The Jubilee Year of Mercy

I have begun regularly praying the Divine Mercy chaplet and I’m reading Sr. Faustina’s Diary, slowly, as it is among a pile of books by my bed.

When I read about Divine Mercy from Sr. Faustina, I get a totally different impression from that which I get from media reports of what Pope Francis means by mercy.  That’s why it’s good to ignore the media reports and go directly to the Holy Father’s own words.

Here’s an excerpt of his homily in which he introduced the Jubilee Year of Mercy, my emphases:

To be here in order to experience His love, however, is first of all the fruit of His grace. As the Apostle Paul reminds us, God never ceases to show the richness of His mercy throughout the ages. The transformation of the heart that leads us to confess our sins is “God’s gift”, it is “His work” (cf. Eph 2:8-10). To be touched with tenderness by His hand and shaped by His grace allows us, therefore, to approach the priest without fear for our sins, but with the certainty of being welcomed by him in the name of God, and understood notwithstanding our miseries. Coming out of the confessional, we will feel God’s strength, which restores life and returns the enthusiasm of faith.

The Gospel we have heard (cf. Lk 7:36-50) opens for us a path of hope and comfort. It is good that we should feel that same compassionate gaze of Jesus upon us, as when he perceived the sinful woman in the house of the Pharisee. In this passage two words return before us with great insistence: love andjudgment.

There is the love of the sinful woman, who humbles herself before the Lord; but first there is the merciful love of Jesus for her, which pushes her to approach. Her cry of repentance and joy washes the feet of the Master, and her hair dries them with gratitude; her kisses are pure expression of her affection; and the fragrant ointment poured out with abundance attests how precious He is to her eyes. This woman’s every gesture speaks of love and expresses her desire to have an unshakeable certainty in her life: that of being forgiven. And Jesus gives this assurance: welcoming her, He demonstrates God’s love for her, just for her! Love and forgiveness are simultaneous: God forgives her much, everything, because “she loved much” (Luke 7:47); and she adores Jesus because she feels that in Him there is mercy and not condemnation. Thanks to Jesus, God casts her many sins away behind Him, He remembers them no more (cf. Is 43:25). For her, a new season now begins; she is reborn in love, to a new life.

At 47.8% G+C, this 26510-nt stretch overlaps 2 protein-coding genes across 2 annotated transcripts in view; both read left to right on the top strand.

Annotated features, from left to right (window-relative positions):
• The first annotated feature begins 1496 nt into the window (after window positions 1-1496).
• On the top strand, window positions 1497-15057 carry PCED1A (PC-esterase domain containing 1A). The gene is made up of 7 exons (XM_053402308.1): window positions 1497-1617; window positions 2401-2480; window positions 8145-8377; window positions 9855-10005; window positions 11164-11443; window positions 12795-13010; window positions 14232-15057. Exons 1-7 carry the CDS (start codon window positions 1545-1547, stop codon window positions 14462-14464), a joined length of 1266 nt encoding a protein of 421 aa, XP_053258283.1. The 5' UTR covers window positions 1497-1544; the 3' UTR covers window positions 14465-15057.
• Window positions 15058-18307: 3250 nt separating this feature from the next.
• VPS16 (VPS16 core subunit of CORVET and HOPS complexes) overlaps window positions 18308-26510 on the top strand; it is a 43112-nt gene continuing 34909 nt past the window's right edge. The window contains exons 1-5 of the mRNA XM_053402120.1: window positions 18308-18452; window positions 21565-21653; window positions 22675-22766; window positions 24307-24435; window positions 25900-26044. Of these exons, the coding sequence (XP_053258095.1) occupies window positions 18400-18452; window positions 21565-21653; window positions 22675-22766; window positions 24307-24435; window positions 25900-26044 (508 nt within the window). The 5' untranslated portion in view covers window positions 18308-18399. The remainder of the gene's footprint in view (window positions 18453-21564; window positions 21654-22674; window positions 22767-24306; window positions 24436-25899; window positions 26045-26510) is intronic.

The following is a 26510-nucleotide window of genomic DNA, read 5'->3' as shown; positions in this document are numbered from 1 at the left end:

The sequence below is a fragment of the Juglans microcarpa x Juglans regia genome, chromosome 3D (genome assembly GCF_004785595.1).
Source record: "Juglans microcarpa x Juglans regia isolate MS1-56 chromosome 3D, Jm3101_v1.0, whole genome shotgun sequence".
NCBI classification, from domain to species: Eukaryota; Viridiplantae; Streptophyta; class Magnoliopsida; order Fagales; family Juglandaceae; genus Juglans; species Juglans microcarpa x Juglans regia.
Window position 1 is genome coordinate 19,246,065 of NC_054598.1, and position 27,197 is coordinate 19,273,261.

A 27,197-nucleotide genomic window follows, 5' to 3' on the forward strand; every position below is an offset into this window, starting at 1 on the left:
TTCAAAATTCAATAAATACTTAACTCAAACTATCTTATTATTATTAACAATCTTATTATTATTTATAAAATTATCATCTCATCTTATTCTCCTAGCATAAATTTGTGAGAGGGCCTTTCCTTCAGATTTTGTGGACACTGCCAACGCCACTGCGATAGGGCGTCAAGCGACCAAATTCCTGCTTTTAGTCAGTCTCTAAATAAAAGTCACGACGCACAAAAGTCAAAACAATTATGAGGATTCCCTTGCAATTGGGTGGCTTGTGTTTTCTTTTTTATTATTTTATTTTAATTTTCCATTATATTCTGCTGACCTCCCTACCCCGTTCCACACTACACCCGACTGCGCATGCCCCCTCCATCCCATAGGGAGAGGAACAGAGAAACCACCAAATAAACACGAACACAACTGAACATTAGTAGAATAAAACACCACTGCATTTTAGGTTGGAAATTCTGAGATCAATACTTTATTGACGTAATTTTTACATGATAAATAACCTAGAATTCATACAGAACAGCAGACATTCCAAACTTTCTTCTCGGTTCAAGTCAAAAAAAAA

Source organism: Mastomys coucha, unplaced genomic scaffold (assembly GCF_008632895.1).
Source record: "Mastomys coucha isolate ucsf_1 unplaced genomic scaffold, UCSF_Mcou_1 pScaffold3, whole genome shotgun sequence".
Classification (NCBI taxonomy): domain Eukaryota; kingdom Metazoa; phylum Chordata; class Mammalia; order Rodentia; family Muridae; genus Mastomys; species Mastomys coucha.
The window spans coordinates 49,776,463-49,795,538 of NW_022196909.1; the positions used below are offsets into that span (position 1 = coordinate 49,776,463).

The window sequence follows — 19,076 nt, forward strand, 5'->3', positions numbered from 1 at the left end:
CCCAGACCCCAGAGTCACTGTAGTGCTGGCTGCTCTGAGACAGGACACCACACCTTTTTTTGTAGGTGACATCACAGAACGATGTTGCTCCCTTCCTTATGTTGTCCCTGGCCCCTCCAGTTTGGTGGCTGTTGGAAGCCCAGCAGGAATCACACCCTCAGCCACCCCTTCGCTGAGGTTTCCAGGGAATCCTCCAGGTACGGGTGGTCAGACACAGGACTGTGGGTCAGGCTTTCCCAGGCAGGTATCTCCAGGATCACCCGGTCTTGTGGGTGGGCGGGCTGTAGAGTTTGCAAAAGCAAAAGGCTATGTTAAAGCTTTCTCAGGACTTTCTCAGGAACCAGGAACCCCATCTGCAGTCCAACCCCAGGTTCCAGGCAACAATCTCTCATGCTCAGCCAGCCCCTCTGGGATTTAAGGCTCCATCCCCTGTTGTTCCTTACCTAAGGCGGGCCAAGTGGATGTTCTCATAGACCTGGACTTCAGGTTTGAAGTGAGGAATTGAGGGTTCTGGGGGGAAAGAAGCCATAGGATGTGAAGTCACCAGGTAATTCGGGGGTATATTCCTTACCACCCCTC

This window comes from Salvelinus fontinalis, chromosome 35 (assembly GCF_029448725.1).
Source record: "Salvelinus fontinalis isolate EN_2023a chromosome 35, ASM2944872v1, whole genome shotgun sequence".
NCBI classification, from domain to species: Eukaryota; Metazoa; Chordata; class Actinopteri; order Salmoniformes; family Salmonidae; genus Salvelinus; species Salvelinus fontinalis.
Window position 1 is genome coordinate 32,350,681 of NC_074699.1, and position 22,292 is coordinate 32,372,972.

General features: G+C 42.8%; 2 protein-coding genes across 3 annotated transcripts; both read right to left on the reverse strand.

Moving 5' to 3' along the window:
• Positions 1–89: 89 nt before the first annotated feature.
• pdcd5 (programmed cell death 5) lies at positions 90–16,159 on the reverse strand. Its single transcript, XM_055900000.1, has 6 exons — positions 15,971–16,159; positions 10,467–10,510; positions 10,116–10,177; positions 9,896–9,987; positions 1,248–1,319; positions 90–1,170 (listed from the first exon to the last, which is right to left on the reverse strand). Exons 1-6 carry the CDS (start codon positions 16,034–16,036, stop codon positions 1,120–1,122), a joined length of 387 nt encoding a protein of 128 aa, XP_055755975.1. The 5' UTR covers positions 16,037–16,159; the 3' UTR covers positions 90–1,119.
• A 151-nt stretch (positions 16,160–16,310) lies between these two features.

This woman has really met the Lord. In silence, she opened her heart to Him; in pain, she showed repentance for her sins; with her tears, she appealed to the goodness of God for forgiveness. For her, there will be no judgment except that which comes from God, and this is the judgment of mercy. The protagonist of this meeting is certainly the love that goes beyond justice.

Simon the Pharisee, on the contrary, cannot find the path of love. He stands firm upon the threshold of formality. He is not capable of taking the next step to go meet Jesus, who brings him salvation. Simon limited himself to inviting Jesus to dinner, but did not really welcome Him. In his thoughts, he invokes only justice, and in so doing, he errs. His judgment on the woman distances him from the truth and does not allow him even to understand who guest is. He stopped at the surface, he was not able to look to the heart. Before Jesus’ parable and the question of which a servant would love his master most, the Pharisee answered correctly, “The one, to whom the master forgave most.” And Jesus does not fail to make him observe: “Thou hast judged rightly. (Lk 7:43)” Only when the judgment of Simon is turned toward love: then is he in the right.